Some Mondays are so Mondayish, and sometimes the urge to garden is so powerful, that I don’t even stop to change out of my work clothes. I had one of those days this week, and when I realized it had been a long while since I shared here about my roses, I decided to write about it. Here are some thoughts about rose gardening after nearly four years of experimenting.
Rose Gardening in an Ongoing Pandemic
It’s been more than two years of pandemic life now, and my relationship with my rose garden has ebbed and flowed during that time. This past winter was a particularly rough period as Omicron surged around us and the world felt especially bleak.
I was so glum that I didn’t even prune most of my rose bushes.
Yep. You read that right. I managed to prune about three of them, and then I just… gave up. I was too tired and too sad and too focused on just making it through.
Cases dropped again, and the sun came out, and I found myself back out in the garden periodically. My roses are badly overgrown, but they also had a beautiful first flush. The once-a-year bloomers had a great time, and I managed to sit outside and enjoy them while they were in full bloom.
Lesson learned: sometimes doing things imperfectly will still lead to beautiful results.
Rose Gardening is an Escape into Something Tactile
One of the reasons I love knitting is that, after years of a very cerebral job, it felt nice to have something to do with my hands. It’s also really satisfying to work and see the visible results of that work.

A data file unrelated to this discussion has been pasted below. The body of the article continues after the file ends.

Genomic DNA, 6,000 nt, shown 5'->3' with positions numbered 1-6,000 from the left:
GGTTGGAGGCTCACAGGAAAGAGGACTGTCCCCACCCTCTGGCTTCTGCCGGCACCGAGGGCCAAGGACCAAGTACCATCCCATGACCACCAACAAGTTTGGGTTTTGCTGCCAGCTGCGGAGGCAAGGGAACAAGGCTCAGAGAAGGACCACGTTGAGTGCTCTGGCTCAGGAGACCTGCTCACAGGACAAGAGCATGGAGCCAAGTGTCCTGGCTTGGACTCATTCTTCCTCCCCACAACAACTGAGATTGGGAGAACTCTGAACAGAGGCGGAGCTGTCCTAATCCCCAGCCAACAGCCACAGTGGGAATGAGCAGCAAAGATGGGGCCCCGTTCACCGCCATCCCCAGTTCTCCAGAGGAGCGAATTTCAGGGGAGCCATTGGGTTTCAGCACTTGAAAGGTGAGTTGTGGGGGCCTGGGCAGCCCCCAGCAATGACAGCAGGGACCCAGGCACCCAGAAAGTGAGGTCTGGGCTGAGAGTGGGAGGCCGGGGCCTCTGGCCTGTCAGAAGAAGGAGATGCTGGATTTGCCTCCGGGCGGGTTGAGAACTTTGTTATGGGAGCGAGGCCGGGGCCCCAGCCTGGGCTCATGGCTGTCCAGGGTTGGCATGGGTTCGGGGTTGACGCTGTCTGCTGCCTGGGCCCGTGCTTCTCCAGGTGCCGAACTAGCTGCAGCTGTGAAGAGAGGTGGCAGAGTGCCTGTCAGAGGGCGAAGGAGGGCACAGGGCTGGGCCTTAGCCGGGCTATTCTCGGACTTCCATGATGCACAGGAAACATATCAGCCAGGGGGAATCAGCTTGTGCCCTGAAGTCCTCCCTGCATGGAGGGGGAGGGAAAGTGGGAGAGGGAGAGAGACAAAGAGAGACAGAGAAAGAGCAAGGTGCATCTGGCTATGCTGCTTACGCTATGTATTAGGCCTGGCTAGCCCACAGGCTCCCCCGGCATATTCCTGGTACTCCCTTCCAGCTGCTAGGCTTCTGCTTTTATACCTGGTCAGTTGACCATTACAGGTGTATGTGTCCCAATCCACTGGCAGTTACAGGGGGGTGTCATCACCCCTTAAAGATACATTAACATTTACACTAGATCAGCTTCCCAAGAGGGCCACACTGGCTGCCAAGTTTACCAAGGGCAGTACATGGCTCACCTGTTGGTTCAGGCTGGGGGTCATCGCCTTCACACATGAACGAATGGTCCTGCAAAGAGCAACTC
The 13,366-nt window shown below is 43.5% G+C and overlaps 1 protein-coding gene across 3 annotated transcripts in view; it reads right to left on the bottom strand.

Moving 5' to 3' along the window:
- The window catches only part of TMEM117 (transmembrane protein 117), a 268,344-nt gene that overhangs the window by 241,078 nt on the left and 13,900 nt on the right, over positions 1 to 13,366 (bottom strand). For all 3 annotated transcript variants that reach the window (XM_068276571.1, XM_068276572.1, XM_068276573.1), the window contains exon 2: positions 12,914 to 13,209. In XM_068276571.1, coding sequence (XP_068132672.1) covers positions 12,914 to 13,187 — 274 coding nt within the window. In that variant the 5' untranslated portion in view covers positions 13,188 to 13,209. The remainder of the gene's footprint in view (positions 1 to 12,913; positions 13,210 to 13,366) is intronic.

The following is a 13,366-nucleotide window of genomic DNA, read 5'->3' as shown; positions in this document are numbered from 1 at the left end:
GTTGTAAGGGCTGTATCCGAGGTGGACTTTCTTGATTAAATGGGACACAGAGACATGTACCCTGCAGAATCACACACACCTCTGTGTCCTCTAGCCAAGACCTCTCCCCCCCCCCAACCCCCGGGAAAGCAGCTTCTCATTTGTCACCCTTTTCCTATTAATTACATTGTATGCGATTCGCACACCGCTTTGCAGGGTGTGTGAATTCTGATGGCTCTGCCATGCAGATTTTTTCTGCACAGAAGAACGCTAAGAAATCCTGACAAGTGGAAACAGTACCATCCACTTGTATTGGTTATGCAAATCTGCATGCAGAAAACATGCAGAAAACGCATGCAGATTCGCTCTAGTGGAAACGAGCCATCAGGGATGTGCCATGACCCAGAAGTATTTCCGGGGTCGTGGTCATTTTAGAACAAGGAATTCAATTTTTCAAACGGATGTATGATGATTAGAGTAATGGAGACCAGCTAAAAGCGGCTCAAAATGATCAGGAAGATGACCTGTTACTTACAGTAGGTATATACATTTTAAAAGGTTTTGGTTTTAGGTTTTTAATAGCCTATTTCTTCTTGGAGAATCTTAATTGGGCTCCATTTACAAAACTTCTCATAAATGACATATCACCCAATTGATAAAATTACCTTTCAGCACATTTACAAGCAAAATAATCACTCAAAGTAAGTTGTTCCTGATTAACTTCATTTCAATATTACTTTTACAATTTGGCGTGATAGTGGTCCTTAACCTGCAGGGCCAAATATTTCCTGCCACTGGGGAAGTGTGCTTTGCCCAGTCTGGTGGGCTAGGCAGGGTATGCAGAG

Knitting is still my number-one relaxation hobby, but sometimes I need to use different muscle groups or get up out of my armchair (grumblegrumble). Gardening has helped fill that need.
It has a lot of the same joys that I find in knitting. Gardening in general, and rose gardening in particular, is very tactile, with lots of different sensations (some of them more painful than others–buy gloves, friends!). You can easily see the progress you make. It’s rewarding.
And in times like these, where things feel extra uncertain in the outside world, I feel extra comforted by the touchable nature of plants.
The Pleasure of Growing Beautiful Things
I’ve written before about how I believe in using beautiful things rather than saving them, and how nice it is to just let things be beautiful for their own sake. I feel that most especially when I’m out in the garden.
At first blush, roses don’t really serve much purpose beyond ornamentation. Sure, you can make rosewater and perfume and sachets with them, and tending to them is good for the mental health, but they’re not like a vegetable patch, you know?
And yet, I found that I don’t enjoy growing vegetable the way I enjoy growing roses. Sometimes, it’s nice to just have something whose real purpose is just to be beautiful. It’s normal and human to crave a little beauty in your life. The roses are happy to oblige.
If you’re curious about some of my favorite rose-gardening tools, here’s a round-up of the things I use most! These are affiliate links, which means if you choose to buy something through those links, I’ll receive a small commission at no extra cost to you. I will always identify affiliate links for you. Thanks for supporting my work!
My favorite pruning snips: the Felco F-8
Many other rosarians also swear by the Felco F-2
My favorite liquid fish-based fertilizer
My favorite organic mineral fertilizer
My current favorite leather gardening gloves
The rose gardening guidebook from David Austin is full of tips and tricks